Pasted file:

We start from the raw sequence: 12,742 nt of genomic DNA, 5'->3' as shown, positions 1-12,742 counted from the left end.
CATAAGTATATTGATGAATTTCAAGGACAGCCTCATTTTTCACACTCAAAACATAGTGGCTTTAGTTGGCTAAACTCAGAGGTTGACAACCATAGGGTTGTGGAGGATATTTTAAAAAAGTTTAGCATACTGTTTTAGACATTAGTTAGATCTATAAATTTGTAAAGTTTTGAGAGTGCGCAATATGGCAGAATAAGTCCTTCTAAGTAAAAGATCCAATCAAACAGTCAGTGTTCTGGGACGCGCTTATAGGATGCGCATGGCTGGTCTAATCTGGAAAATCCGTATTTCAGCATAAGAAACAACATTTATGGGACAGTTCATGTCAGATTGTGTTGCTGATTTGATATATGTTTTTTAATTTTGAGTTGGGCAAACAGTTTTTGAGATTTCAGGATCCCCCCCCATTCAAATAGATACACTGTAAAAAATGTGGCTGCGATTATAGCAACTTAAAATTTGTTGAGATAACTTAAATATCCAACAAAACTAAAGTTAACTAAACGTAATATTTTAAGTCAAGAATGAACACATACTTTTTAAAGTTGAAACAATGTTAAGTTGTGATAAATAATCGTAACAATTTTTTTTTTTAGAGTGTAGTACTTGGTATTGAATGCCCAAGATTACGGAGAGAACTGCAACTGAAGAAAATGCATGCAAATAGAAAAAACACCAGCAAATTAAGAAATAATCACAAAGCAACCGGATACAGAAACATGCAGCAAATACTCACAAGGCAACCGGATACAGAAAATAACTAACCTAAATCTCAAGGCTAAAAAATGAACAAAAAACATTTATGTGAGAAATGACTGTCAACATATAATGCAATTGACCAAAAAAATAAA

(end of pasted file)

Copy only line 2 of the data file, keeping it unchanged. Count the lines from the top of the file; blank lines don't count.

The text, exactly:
CATAAGTATATTGATGAATTTCAAGGACAGCCTCATTTTTCACACTCAAAACATAGTGGCTTTAGTTGGCTAAACTCAGAGGTTGACAACCATAGGGTTGTGGAGGATATTTTAAAAAAGTTTAGCATACTGTTTTAGACATTAGTTAGATCTATAAATTTGTAAAGTTTTGAGAGTGCGCAATATGGCAGAATAAGTCCTTCTAAGTAAAAGATCCAATCAAACAGTCAGTGTTCTGGGACGCGCTTATAGGATGCGCATGGCTGGTCTAATCTGGAAAATCCGTATTTCAGCATAAGAAACAACATTTATGGGACAGTTCATGTCAGATTGTGTTGCTGATTTGATATATGTTTTTTAATTTTGAGTTGGGCAAACAGTTTTTGAGATTTCAGGATCCCCCCCCATTCAAATAGATACACTGTAAAAAATGTGGCTGCGATTATAGCAACTTAAAATTTGTTGAGATAACTTAAATATCCAACAAAACTAAAGTTAACTAAACGTAATATTTTAAGTCAAGAATGAACACATACTTTTTAAAGTTGAAACAATGTTAAGTTGTGATAAATAATCGTAACAATTTTTTTTTTTAGAGTGTAGTACTTGGTATTGAATGCCCAAGATTACGGAGAGAACTGCAACTGAAGAAAATGCATGCAAATAGAAAAAACACCAGCAAATTAAGAAATAATCACAAAGCAACCGGATACAGAAACATGCAGCAAATACTCACAAGGCAACCGGATACAGAAAATAACTAACCTAAATCTCAAGGCTAAAAAATGAACAAAAAACATTTATGTGAGAAATGACTGTCAACATATAATGCAATTGACCAAAAAAATAAA